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Commentary

The War on Terror Is a War on American Freedom


     
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In the aftermath of 9/11, President George W. Bush guided the Patriot Act through Congress, unilaterally expanded surveillance of Americans, amplified executive detention authority and took other dramatic measures that shifted the balance between liberty and government power significantly, in the name of national security.

After the initial Patriot Act was passed, many Democrats perceived the growing threat to civil liberties and started to have misgivings. Now, five years into the Obama presidency enthusiasm for these measures seems to be bipartisan.

As a presidential candidate, Barack Obama in 2007 and 2008 argued that sacrificing liberties in the name of anti-terrorism posed long-term risks. He condemned military commissions and violations of habeas corpus as serious threats to “the great traditions of our legal system and our way of life.” He called the Patriot Act “shoddy” and “dangerous.”

Senator Obama sharply criticized President Bush’s surveillance policies as going beyond the boundaries of the Foreign Intelligence Surveillance Act and the Fourth Amendment. He vowed that if elected he would run an administration of unprecedented transparency and vigorously protect whistleblowers.

President Obama’s deeds have not matched Senator Obama’s words. Indeed, he has raised the stakes.

He promised to close Guantanamo by January 2010, but instead slowed down releases from Guantanamo and vastly expanded the prison camp at Bagram Airfield in Afghanistan.

In 2009, he announced a policy of “prolonged detention,” ensuring indefinite imprisonment for detainees, including those against whom the U.S. government had no evidence of wrongdoing. In 2011, he signed the renewal of the Patriot Act. He has increased the role of unmanned drones and claims the authority to order a strike against any suspected terrorist: no trial necessary.

He also has expanded the surveillance operations of the National Security Agency (NSA), monitoring phone and internet traffic in a seemingly indiscriminate manner. The full extent is uncertain, but the goal is “total information awareness,” an idea floated shortly after 9/11.

The agency spies not just on Americans, but on residents of U.S. allies and other friendly countries. Germany, where President Obama has enjoyed high popularity, has protested particularly loudly, knowing well the dangers of totalitarian surveillance powers.

The administration also has spied on reporters, and Attorney General Eric Holder signed an arrest warrant for Fox News correspondent James Rosen over normal journalistic behavior.

Former NSA contractor Edward Snowden exposed the agency’s vast surveillance program. Instead of affording him whistleblower protections, the administration now wants to imprison him.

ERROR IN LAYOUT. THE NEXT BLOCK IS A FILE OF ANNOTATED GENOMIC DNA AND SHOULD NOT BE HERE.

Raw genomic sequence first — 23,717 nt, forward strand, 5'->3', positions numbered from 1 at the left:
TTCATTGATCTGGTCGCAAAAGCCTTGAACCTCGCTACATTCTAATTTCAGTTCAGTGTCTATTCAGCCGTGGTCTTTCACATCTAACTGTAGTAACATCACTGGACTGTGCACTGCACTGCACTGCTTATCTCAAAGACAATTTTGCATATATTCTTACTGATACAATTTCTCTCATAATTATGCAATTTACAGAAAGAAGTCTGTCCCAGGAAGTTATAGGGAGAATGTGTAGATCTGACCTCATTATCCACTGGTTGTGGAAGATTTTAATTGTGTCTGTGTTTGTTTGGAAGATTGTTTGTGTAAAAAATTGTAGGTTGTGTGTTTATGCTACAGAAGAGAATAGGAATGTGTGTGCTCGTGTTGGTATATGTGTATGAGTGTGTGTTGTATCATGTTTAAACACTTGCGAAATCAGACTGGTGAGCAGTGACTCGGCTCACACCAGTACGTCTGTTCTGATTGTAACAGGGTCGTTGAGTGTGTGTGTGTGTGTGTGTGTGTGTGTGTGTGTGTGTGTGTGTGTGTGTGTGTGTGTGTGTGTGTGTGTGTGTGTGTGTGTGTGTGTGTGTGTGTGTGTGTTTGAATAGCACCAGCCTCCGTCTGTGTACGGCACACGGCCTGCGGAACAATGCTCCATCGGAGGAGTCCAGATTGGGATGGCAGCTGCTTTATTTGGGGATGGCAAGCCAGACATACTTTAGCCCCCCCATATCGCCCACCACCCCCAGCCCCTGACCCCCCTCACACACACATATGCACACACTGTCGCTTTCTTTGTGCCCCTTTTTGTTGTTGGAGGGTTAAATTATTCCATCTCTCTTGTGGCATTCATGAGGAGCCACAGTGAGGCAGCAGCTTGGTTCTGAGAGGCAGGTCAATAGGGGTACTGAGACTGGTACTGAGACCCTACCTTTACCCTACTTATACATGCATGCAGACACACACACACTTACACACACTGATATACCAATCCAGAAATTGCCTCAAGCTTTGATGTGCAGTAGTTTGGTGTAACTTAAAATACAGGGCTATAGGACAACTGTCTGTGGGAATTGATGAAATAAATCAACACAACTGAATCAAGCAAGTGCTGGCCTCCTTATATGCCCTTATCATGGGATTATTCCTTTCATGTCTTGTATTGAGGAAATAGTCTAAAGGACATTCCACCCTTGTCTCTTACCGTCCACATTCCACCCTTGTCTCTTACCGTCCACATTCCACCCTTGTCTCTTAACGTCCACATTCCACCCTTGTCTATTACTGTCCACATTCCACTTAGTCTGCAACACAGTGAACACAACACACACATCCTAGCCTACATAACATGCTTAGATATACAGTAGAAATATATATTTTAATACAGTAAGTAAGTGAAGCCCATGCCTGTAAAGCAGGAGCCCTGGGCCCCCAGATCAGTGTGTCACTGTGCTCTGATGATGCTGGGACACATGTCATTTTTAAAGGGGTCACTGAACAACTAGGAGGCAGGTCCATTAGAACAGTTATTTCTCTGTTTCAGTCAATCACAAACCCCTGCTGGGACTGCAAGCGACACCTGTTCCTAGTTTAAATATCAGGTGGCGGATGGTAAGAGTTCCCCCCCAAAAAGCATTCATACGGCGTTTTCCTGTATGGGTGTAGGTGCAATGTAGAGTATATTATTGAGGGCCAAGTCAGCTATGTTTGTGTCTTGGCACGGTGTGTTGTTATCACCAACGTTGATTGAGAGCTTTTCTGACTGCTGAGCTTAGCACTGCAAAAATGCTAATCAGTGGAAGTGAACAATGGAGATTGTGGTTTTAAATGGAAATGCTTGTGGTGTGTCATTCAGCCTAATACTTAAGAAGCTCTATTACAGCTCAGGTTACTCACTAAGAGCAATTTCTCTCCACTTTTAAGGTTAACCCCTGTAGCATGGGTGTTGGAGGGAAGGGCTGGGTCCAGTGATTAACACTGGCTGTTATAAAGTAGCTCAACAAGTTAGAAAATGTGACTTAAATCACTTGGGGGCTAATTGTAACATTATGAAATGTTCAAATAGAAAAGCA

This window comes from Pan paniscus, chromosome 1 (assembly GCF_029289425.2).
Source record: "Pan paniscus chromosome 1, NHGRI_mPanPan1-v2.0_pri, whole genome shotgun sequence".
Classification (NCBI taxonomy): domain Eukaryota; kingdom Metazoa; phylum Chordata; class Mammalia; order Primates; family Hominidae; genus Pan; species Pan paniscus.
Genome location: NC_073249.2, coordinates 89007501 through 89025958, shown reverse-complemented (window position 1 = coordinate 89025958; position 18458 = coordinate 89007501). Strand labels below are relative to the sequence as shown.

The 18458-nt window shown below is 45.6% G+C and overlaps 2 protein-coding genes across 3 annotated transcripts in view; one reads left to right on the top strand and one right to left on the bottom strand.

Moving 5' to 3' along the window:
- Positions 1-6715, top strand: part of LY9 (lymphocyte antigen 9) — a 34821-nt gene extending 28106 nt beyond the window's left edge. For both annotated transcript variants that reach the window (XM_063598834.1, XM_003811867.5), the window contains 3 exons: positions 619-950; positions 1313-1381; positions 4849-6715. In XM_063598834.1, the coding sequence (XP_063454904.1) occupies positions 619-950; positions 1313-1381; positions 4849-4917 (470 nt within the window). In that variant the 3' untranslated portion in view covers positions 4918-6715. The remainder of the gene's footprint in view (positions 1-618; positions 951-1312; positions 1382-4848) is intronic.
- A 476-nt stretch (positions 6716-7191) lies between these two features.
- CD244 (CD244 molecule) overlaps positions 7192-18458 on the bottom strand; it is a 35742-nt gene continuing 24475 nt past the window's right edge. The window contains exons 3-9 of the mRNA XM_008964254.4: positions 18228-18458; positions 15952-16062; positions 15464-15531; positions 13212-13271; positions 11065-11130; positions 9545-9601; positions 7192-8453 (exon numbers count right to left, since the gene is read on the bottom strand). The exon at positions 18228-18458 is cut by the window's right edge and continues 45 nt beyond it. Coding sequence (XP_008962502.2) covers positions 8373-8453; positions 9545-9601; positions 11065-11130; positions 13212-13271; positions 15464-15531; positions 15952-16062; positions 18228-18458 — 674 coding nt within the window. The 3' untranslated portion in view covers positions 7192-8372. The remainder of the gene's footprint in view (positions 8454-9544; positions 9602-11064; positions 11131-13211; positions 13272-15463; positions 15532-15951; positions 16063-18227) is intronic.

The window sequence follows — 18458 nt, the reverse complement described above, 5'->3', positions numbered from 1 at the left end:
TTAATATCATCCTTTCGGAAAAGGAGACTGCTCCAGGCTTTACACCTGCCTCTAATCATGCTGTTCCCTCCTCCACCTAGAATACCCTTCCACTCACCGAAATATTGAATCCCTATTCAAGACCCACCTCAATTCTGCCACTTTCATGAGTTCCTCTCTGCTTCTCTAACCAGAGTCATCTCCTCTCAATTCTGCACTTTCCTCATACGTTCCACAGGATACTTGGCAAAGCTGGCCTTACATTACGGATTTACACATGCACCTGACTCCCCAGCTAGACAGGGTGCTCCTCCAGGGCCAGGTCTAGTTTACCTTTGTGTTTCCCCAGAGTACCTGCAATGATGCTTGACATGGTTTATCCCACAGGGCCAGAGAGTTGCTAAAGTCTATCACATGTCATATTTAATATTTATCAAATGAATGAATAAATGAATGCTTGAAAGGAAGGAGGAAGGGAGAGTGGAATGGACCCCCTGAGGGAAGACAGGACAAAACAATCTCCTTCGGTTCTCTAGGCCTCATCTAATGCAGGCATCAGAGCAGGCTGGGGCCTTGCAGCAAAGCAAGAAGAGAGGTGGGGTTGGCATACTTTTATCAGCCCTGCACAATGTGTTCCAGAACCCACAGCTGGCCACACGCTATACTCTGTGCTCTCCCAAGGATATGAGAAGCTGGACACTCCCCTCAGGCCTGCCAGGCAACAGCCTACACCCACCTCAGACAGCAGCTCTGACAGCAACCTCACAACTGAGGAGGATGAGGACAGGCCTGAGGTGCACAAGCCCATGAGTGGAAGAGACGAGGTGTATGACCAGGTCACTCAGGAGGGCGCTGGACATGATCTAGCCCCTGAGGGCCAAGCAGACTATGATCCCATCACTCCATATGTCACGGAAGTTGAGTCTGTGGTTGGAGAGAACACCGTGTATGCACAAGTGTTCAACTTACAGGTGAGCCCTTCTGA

In fact, the current administration has used the Espionage Act against whistleblowers more than all previous administrations combined. And to prevent future whistle-blowing, the White House is encouraging federal employees to spy on one another.

Our Democratic law professor president, a self-described progressive, has created a perfect storm. Ten years ago, liberals screamed because the Republican administration took note of what patrons checked out at the library. Today, they seem much more complacent in the face of more intimate forms of mass surveillance.

Democrats once talked about prosecuting executive officials for wrongdoing. Today they muse about whether the government should jail journalists like Glenn Greenwald, U.S. columnist for the British newspaper, the Guardian, merely for providing a soapbox for whistleblowers.

The president has announced that the “war on terror” is all but over. We need a new approach to the threat. If the war on terror is being ended, the extraordinary measures that threaten our personal liberties also should be ended.

Some say that foreign terrorists hate the United States for its freedom. This seems oversimplified at best. But if it’s true, America’s enemies must love what U.S. leaders have done in the nearly 12 years since 9/11.

The question isn’t about balancing freedom and security. Determined terrorists can always take lives. But only our politicians, with our acquiescence, can take our freedoms.


Anthony Gregory is Research Fellow at The Independent Institute. His articles have appeared in the Christian Science Monitor, Bloomberg BusinessWeek, San Diego Union-Tribune, Portland Oregonian (AZ), Contra Costa Times, The Star (Chicago, IL), Washington Times, Salt Lake Tribune, Tallahassee Democrat, Albany (NY) Times Union, Raleigh News and Observer, Florida Today, and other newspapers.


  New from Anthony Gregory!
THE POWER OF HABEAS CORPUS IN AMERICA: From the King’s Prerogative to the War on Terror
As perhaps the most important legal protection, habeas corpus has a rich history from medieval England to modern America involving opportunistic power plays, political hypocrisy, ad hoc jurisprudence, and many failures in effectively securing individual liberty.






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